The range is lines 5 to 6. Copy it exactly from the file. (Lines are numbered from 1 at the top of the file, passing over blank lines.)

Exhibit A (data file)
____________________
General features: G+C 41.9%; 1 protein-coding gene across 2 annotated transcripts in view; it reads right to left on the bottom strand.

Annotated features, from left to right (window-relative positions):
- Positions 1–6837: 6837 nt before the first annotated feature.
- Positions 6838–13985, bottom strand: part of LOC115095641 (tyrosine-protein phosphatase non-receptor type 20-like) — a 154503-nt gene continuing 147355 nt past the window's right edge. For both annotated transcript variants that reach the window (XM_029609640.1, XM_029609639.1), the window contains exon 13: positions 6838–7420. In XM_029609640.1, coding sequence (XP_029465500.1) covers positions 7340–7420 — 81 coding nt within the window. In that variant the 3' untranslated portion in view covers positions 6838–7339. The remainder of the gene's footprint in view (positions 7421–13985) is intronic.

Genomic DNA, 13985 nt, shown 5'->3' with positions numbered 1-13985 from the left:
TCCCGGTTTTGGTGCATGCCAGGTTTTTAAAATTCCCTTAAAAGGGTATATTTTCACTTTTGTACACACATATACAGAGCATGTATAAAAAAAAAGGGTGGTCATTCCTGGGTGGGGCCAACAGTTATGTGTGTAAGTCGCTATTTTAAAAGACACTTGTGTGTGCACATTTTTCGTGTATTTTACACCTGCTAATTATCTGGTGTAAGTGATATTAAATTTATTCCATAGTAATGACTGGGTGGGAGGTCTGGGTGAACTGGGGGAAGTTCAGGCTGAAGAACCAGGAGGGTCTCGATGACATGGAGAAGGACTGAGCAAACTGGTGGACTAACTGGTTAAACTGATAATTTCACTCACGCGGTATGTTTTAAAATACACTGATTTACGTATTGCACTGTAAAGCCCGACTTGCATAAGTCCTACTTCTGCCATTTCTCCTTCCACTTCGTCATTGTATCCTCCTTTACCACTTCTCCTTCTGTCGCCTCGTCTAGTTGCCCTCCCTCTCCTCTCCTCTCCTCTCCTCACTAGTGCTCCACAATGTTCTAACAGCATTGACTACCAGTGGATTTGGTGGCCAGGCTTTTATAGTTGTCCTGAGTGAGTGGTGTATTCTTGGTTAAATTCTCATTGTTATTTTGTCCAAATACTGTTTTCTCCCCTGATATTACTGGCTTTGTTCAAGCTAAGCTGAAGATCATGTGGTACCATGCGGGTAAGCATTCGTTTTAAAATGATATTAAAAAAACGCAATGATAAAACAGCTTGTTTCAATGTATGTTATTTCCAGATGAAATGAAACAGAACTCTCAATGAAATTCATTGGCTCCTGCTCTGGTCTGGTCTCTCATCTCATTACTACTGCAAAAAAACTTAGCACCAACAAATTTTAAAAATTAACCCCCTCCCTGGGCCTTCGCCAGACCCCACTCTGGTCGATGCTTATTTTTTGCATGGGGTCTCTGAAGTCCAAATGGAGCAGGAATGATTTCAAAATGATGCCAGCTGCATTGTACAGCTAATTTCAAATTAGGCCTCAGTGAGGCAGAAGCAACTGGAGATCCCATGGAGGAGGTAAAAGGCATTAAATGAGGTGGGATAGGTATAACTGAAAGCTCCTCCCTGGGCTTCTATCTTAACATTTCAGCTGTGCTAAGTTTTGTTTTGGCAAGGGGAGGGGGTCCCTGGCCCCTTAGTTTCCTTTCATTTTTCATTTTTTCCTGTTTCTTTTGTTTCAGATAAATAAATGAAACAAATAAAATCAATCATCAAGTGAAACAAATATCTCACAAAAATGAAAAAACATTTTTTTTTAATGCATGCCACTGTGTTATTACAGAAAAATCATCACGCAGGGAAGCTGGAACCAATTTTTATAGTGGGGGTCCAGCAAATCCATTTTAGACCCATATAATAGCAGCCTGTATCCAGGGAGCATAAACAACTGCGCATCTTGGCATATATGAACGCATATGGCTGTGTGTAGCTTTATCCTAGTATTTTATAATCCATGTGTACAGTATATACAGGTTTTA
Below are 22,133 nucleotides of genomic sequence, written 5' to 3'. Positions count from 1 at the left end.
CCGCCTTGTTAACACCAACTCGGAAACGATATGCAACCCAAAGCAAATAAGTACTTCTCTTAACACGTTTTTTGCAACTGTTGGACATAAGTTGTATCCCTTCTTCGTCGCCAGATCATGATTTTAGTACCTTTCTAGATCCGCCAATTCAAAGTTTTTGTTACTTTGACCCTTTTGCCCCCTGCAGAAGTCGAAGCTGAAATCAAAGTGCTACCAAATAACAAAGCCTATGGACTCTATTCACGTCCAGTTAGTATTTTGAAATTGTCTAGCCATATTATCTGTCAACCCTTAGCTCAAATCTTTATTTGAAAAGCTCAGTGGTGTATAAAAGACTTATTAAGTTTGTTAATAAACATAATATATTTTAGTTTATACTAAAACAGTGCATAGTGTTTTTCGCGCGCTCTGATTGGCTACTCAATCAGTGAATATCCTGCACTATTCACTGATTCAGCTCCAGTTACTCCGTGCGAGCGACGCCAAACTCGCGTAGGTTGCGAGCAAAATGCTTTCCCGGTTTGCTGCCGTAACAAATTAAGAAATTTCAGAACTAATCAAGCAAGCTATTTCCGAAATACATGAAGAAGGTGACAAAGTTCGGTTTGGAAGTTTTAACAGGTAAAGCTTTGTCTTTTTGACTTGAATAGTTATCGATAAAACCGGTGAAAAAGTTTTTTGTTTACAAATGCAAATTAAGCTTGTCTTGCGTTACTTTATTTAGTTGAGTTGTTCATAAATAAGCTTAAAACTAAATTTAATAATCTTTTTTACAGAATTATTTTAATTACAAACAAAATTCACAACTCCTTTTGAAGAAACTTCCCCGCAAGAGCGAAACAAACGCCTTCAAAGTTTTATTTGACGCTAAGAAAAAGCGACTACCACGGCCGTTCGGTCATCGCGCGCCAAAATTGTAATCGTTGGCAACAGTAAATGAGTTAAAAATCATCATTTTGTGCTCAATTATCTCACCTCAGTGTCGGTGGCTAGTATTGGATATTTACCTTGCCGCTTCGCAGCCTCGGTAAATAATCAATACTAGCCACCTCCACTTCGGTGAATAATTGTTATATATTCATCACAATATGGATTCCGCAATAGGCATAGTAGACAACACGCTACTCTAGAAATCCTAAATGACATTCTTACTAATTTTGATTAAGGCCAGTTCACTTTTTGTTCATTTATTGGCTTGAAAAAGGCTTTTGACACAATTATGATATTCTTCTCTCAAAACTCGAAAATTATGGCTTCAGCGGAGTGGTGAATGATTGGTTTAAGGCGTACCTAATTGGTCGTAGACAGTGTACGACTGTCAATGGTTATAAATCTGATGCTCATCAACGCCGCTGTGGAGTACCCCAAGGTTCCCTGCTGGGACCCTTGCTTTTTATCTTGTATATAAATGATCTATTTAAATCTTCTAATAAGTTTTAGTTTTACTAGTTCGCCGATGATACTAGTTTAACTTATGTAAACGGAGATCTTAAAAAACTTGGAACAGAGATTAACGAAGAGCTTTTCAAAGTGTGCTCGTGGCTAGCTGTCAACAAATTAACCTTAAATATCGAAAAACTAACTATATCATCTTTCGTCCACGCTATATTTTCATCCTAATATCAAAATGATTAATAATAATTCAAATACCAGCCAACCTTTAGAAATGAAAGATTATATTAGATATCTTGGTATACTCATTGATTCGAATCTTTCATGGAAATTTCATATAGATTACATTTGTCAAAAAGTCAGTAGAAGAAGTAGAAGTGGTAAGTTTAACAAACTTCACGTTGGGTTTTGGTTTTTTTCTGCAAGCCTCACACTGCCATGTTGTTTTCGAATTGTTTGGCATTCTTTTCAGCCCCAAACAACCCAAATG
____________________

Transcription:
Genomic DNA, 13985 nt, shown 5'->3' with positions numbered 1-13985 from the left:
TCCCGGTTTTGGTGCATGCCAGGTTTTTAAAATTCCCTTAAAAGGGTATATTTTCACTTTTGTACACACATATACAGAGCATGTATAAAAAAAAAGGGTGGTCATTCCTGGGTGGGGCCAACAGTTATGTGTGTAAGTCGCTATTTTAAAAGACACTTGTGTGTGCACATTTTTCGTGTATTTTACACCTGCTAATTATCTGGTGTAAGTGATATTAAATTTATTCCATAGTAATGACTGGGTGGGAGGTCTGGGTGAACTGGGGGAAGTTCAGGCTGAAGAACCAGGAGGGTCTCGATGACATGGAGAAGGACTGAGCAAACTGGTGGACTAACTGGTTAAACTGATAATTTCACTCACGCGGTATGTTTTAAAATACACTGATTTACGTATTGCACTGTAAAGCCCGACTTGCATAAGTCCTACTTCTGCCATTTCTCCTTCCACTTCGTCATTGTATCCTCCTTTACCACTTCTCCTTCTGTCGCCTCGTCTAGTTGCCCTCCCTCTCCTCTCCTCTCCTCTCCTCACTAGTGCTCCACAATGTTCTAACAGCATTGACTACCAGTGGATTTGGTGGCCAGGCTTTTATAGTTGTCCTGAGTGAGTGGTGTATTCTTGGTTAAATTCTCATTGTTATTTTGTCCAAATACTGTTTTCTCCCCTGATATTACTGGCTTTGTTCAAGCTAAGCTGAAGATCATGTGGTACCATGCGGGTAAGCATTCGTTTTAAAATGATATTAAAAAAACGCAATGATAAAACAGCTTGTTTCAATGTATGTTATTTCCAGATGAAATGAAACAGAACTCTCAATGAAATTCATTGGCTCCTGCTCTGGTCTGGTCTCTCATCTCATTACTACTGCAAAAAAACTTAGCACCAACAAATTTTAAAAATTAACCCCCTCCCTGGGCCTTCGCCAGACCCCACTCTGGTCGATGCTTATTTTTTGCATGGGGTCTCTGAAGTCCAAATGGAGCAGGAATGATTTCAAAATGATGCCAGCTGCATTGTACAGCTAATTTCAAATTAGGCCTCAGTGAGGCAGAAGCAACTGGAGATCCCATGGAGGAGGTAAAAGGCATTAAATGAGGTGGGATAGGTATAACTGAAAGCTCCTCCCTGGGCTTCTATCTTAACATTTCAGCTGTGCTAAGTTTTGTTTTGGCAAGGGGAGGGGGTCCCTGGCCCCTTAGTTTCCTTTCATTTTTCATTTTTTCCTGTTTCTTTTGTTTCAGATAAATAAATGAAACAAATAAAATCAATCATCAAGTGAAACAAATATCTCACAAAAATGAAAAAACATTTTTTTTTAATGCATGCCACTGTGTTATTACAGAAAAATCATCACGCAGGGAAGCTGGAACCAATTTTTATAGTGGGGGTCCAGCAAATCCATTTTAGACCCATATAATAGCAGCCTGTATCCAGGGAGCATAAACAACTGCGCATCTTGGCATATATGAACGCATATGGCTGTGTGTAGCTTTATCCTAGTATTTTATAATCCATGTGTACAGTATATACAGGTTTTA